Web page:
Ethics of Neuroscience Research Examined

Neuroscientists gathered in Washington, D.C., in May to discuss the ethical boundaries of their work. Since the 1960s, scientists have been exploring ways to link computers to the brain. Such research promises to help the disabled, but also presents the possibility of abuse.

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RENEE MONTAGNE, host:

Stem cell researchers aren't the only ones dealing with ethical issues. Neuroscientists gathered in Washington this month to discuss what they can do and also what they should do. NPR's Jon Hamilton reports.

JON HAMILTON reporting:

The meeting at the Library of Congress offered a mix of cutting-edge research and cautionary reflections. John Donoghue of Brown University described his work connecting computers directly to the human brain.

Dr. JOHN DONOGHUE (Brown University): The concept is to help individuals to restore their ability to communicate or move or interact with the world when they've been paralyzed.

HAMILTON: That requires implanting sensors in the brain connected to a computer. Donoghue showed a video of a young man whose spinal cord was severed when he was stabbed in the neck.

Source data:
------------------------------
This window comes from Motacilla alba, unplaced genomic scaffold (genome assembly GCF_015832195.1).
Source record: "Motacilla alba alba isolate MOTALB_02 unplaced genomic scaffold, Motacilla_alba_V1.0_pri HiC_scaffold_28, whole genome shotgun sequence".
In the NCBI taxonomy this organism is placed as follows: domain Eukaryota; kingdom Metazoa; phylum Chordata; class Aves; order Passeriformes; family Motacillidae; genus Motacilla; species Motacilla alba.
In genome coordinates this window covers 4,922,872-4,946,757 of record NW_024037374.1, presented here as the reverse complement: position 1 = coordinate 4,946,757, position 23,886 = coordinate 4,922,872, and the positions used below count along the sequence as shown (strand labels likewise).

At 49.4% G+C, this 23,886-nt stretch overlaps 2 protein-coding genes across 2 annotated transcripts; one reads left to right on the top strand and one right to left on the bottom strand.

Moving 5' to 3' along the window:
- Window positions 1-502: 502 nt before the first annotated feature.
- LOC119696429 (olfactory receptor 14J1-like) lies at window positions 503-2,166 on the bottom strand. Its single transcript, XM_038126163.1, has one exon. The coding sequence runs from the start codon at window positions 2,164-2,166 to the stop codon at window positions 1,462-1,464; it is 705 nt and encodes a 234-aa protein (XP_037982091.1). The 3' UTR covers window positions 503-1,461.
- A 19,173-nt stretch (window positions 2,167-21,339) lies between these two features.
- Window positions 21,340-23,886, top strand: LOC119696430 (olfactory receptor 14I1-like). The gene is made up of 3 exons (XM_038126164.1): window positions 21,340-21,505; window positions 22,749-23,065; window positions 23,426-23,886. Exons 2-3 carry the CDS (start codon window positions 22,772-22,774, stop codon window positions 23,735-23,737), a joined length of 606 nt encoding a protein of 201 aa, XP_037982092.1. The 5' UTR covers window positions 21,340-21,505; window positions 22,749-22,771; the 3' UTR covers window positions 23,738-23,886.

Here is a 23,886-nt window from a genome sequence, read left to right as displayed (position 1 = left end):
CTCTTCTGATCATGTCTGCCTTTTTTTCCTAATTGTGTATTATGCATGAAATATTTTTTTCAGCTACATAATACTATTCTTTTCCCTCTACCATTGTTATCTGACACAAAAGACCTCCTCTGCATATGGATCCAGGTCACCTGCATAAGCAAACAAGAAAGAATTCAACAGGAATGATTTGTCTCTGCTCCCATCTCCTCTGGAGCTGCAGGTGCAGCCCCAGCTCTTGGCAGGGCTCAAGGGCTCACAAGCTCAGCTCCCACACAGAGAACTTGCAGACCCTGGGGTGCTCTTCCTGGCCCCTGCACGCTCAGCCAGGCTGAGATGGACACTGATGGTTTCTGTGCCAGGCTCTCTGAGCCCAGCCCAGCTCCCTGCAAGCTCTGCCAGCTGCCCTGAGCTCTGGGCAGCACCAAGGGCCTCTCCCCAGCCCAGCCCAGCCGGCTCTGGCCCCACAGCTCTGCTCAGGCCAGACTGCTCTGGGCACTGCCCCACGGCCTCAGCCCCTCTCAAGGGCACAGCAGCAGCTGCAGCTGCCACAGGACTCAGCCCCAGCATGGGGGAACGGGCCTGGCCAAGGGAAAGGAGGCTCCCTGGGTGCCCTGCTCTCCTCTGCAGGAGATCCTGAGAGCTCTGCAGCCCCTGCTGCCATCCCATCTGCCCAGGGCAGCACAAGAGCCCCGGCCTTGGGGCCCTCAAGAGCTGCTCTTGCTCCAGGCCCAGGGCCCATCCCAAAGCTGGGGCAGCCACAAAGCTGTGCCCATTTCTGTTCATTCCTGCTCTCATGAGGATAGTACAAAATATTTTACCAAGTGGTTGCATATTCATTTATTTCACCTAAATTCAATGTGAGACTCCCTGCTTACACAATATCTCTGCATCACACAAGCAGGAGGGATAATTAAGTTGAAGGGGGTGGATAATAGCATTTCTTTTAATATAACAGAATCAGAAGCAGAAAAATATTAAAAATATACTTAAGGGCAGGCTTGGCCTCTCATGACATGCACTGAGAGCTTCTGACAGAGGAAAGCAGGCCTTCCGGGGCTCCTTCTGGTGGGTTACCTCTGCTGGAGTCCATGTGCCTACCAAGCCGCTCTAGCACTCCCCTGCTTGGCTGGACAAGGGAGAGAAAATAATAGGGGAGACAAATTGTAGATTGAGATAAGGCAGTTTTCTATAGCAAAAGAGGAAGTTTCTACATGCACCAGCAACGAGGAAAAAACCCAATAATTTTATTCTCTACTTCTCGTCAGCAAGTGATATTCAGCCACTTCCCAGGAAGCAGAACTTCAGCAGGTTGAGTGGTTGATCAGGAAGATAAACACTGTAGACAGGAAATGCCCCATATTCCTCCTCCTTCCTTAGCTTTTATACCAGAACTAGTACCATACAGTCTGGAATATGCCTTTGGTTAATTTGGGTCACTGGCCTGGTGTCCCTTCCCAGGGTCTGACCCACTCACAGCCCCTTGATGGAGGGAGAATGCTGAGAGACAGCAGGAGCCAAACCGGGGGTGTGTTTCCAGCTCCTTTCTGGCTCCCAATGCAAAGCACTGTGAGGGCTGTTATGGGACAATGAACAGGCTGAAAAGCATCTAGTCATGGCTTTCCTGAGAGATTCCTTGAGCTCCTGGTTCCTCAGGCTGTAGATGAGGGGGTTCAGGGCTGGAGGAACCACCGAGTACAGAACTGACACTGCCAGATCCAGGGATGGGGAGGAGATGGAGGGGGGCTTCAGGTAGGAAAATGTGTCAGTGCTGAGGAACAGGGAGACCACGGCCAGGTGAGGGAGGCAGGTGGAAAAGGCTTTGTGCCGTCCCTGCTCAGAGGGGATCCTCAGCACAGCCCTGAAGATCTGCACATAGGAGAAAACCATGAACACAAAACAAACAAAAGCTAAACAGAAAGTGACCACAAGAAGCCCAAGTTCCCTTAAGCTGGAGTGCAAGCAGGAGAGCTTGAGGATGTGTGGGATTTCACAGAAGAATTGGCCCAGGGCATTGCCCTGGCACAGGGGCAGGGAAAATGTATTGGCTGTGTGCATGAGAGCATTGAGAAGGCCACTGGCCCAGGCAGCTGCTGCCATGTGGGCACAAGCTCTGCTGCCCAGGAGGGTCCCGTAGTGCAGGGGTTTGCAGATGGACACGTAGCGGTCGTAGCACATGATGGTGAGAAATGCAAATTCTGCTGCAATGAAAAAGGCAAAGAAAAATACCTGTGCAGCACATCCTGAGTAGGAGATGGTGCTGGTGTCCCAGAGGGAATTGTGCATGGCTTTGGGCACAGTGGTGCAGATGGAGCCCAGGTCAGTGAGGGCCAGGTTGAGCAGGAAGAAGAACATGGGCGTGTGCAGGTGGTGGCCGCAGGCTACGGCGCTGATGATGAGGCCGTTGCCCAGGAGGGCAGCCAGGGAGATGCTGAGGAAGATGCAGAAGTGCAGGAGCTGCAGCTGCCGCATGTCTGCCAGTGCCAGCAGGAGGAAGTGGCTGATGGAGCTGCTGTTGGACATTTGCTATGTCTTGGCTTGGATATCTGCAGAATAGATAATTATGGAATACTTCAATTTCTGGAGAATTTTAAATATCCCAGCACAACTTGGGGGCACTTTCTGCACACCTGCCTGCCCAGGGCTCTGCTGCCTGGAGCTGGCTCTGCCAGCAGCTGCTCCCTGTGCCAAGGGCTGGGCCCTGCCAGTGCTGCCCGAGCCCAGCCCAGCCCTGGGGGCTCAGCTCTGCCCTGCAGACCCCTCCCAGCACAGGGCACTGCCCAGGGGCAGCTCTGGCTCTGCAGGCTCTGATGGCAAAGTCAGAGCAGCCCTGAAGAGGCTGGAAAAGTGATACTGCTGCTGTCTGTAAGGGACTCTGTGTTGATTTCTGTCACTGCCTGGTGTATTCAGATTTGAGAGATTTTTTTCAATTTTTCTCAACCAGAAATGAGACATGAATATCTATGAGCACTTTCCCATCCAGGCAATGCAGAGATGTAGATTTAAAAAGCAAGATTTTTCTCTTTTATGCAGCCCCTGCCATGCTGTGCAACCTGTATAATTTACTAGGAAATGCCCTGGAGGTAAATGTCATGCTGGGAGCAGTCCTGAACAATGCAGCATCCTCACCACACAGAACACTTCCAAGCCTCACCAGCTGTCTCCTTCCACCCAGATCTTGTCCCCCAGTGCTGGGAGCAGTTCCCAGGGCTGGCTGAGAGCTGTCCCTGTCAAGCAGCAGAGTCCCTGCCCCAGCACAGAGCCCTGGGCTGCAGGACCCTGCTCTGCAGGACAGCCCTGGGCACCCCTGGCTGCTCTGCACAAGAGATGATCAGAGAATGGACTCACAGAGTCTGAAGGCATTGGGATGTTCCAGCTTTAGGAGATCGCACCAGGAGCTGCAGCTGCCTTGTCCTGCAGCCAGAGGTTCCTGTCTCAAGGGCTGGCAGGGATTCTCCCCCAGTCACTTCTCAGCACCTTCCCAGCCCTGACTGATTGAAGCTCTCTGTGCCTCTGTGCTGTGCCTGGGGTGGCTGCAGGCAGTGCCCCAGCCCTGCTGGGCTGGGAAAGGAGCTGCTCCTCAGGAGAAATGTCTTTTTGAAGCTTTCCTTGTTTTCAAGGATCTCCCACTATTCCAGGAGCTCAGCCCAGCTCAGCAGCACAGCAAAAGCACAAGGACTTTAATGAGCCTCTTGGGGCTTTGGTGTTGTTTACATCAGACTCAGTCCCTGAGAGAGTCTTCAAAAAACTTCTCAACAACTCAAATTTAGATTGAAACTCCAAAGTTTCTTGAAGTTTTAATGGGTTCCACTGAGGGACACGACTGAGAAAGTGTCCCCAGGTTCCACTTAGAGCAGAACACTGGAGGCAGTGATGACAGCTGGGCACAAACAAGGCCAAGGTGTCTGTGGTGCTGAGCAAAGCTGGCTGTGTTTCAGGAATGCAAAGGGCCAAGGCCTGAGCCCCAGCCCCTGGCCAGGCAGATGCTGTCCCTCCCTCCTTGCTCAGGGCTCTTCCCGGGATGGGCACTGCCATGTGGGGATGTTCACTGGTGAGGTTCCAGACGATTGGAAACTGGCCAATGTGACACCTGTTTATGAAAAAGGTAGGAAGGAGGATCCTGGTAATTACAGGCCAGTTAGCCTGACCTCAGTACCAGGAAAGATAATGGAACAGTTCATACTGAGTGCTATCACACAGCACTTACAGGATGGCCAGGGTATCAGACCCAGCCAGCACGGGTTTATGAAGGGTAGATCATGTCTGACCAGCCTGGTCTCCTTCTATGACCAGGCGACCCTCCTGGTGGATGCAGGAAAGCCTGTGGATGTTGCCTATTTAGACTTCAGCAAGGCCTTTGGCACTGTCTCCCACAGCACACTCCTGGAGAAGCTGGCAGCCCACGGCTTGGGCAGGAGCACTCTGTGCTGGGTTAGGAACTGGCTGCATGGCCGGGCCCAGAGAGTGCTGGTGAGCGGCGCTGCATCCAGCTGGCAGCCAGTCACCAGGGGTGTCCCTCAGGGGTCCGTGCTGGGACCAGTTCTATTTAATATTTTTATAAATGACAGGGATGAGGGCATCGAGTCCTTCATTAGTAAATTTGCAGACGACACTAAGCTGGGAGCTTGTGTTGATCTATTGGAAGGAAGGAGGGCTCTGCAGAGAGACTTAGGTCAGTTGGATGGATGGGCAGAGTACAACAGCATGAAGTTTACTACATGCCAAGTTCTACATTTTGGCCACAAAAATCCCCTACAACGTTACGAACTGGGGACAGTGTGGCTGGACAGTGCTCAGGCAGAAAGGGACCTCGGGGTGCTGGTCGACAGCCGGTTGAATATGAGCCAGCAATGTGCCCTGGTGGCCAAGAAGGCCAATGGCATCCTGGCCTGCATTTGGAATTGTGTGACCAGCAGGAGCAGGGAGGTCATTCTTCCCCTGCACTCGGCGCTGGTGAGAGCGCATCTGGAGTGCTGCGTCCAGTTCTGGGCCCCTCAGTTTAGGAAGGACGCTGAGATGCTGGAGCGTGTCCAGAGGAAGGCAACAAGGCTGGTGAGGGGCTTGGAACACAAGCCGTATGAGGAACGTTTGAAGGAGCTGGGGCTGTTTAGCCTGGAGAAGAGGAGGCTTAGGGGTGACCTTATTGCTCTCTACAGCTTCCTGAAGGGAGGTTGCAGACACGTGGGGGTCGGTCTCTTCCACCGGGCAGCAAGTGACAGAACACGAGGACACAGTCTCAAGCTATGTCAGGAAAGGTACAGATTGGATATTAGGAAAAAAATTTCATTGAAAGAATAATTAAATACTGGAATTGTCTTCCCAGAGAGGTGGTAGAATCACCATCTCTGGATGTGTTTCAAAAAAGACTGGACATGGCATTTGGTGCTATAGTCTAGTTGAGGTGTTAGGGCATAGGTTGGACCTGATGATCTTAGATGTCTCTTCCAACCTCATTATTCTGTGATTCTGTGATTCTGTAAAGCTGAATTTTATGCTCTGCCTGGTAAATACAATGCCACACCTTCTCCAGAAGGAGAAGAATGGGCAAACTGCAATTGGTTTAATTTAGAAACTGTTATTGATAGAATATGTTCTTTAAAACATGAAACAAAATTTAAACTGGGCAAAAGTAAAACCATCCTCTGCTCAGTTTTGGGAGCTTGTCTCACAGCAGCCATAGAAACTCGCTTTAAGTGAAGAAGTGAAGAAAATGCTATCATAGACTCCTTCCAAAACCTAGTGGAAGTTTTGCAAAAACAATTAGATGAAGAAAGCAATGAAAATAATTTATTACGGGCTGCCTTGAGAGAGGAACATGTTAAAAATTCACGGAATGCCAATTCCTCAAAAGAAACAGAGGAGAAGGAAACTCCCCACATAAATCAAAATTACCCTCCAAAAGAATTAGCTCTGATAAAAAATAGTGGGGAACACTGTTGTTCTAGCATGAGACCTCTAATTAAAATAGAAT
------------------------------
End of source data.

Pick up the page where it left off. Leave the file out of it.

Dr. DONOGHUE: So here's a robotic hand and that robotic hand is connected to an output. And he can just open and close that hand at will.

HAMILTON: Remarkable, but Robert Goodman of Columbia University recalled an earlier effort to link computer and brain. That came in the 1960s. A Yale researcher named Jose Delgado put a radio-controlled device in a bull's brain. Flipping a switch stopped the animal in its tracks. But Delgado's goal was to let governments use computers to control human behavior. Goodman says that sort of work should never have been allowed.

Dr. ROBERT GOODMAN (Columbia University): We've been here before, and one of the reasons that we're here today is to make sure that we do it differently than we did.

HAMILTON: Goodman says involving the public in scientific decisions is the best way to avoid future mistakes. Jon Hamilton, NPR News.

MONTAGNE: This is NPR News.

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